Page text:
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MUMBAI : The settlement or transfer of ownership of stocks on exchanges can be cut to just one business day after the trade is executed starting next year, the markets regulator said.

The Securities and Exchange Board of India (Sebi) decided to allow stock exchanges the option to offer the faster T+1 trade cycle instead of the existing T+2 cycle from 1 January, conceding a long-running demand from retail investors.

“Sebi has been receiving requests from stakeholders to further shorten the settlement cycle. Based on discussions with market infrastructure institutions (stock exchanges, clearing corporations and depositories), it has been decided to provide flexibility to stock exchanges to offer either T+1 or T+2 settlement cycle," the Sebi circular said.

The change to a shorter cycle is likely to benefit retail investors, who will get quicker access to cash and securities after trades are executed. It will also reduce the risks associated with fluctuations of stocks during the settlement cycle.

he change to a shorter cycle may benefit retail investors
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he change to a shorter cycle may benefit retail investors (Photo: Mint)

The proposed T+1 settlement cycle will, however, not be mandatory, with exchanges retaining the option to continue to offer the T+2 settlement cycle. A stock exchange may choose to offer the T+1 settlement cycle on any stock after giving advance notice of at least one month regarding the change in the settlement cycle to the public.

After opting for the T+1 settlement cycle for a stock, the exchange will have to mandatorily continue with the same for a minimum period of six months. Thereafter, in case the stock exchange intends to switch back to the T+2 settlement cycle, it can do so by giving one-month advance notice to investors.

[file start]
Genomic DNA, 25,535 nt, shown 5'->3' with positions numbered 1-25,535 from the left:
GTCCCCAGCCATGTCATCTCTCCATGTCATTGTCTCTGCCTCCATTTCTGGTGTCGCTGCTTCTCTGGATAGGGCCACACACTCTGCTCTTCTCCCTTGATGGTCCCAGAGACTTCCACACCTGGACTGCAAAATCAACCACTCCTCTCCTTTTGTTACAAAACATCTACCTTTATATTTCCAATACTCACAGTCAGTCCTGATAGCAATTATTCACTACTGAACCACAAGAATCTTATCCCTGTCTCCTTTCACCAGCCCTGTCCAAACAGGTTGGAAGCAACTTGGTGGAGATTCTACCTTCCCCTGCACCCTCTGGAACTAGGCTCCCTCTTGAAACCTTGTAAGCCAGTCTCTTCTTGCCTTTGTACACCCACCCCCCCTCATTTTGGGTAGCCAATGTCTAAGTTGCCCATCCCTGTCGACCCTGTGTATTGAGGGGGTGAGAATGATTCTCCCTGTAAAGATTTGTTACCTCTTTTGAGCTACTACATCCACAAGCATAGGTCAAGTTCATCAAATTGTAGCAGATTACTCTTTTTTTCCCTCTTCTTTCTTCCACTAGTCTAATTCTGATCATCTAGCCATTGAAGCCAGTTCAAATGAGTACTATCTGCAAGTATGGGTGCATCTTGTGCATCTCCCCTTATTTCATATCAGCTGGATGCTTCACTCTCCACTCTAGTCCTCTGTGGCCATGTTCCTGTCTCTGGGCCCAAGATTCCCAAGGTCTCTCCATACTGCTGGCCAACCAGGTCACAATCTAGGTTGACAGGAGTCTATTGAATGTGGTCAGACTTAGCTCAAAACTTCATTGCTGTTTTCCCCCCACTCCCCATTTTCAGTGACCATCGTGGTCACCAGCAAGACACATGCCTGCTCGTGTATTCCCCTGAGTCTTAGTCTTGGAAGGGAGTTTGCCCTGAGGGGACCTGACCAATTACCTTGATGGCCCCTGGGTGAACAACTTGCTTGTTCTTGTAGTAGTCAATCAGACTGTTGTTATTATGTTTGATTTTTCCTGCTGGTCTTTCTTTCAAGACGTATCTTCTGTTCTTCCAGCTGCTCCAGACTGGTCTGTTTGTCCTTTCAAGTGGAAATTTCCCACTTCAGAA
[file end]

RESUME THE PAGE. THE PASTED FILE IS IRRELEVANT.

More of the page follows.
Sebi added that any subsequent switch from T+1 to T+2 or vice versa shall be subject to six-month minimum lock-in period and one-month advance notice period. “There shall be no netting between T+1 and T+2 settlements," Sebi said. Netting is a method of reducing risks in financial contracts by aggregating multiple financial obligations to arrive at a net obligation amount.

The settlement option for securities shall be applicable to all types of transactions in the security on that stock exchange. For example, if a stock is placed under the T+1 settlement on a stock exchange, the regular market deals and block deals will follow the T+1 settlement cycle on that stock exchange, Sebi said.

Sebi has directed stock exchanges, clearing corporations and depositories to take necessary steps to put in place proper systems and procedures for the smooth introduction of the T+1 settlement cycle, including necessary amendments to the relevant bye-laws, rules and regulations.

However, the stockbrokers’ lobby group Association of National Exchanges Members of India (ANMI), had earlier raised concerns on implementation of T+1 settlement system. “The window will be too short for securities lending and borrowing to practically work, and there could be spill over," ANMI said in a letter to Sebi on 28 August.

Several operational and technical challenges would need to be tackled before implementing the T+1 settlement system. At present, the infrastructure available with market infrastructure institutions is not able to efficiently meet timely issuance of pay-in and pay-out and to send files on time, it said. Besides operational and technical challenges, implementing the new system will increase working capital requirements for brokers and extended working hours for banks and depository participants, ANMI said.

It also pointed out that global investors will face difficulties in a short cycle of settlement as securities settlement of FPIs is operationally very complex, involving coordination among multiple entities such as fund managers, global and local custodians, brokers, clearing members, and exchanges. “If the settlement of T+1 is adopted, the MSCI country classification methodology may look at it negatively as it is likely to result in Indian market being a pre-funded market. This may result in a drop in the weightage to India in its MSCI emerging market Index. This will adversely affect flows," ANMI had said.

In 2003, Sebi shortened the settlement cycle from T+3 rolling settlement to T+2.

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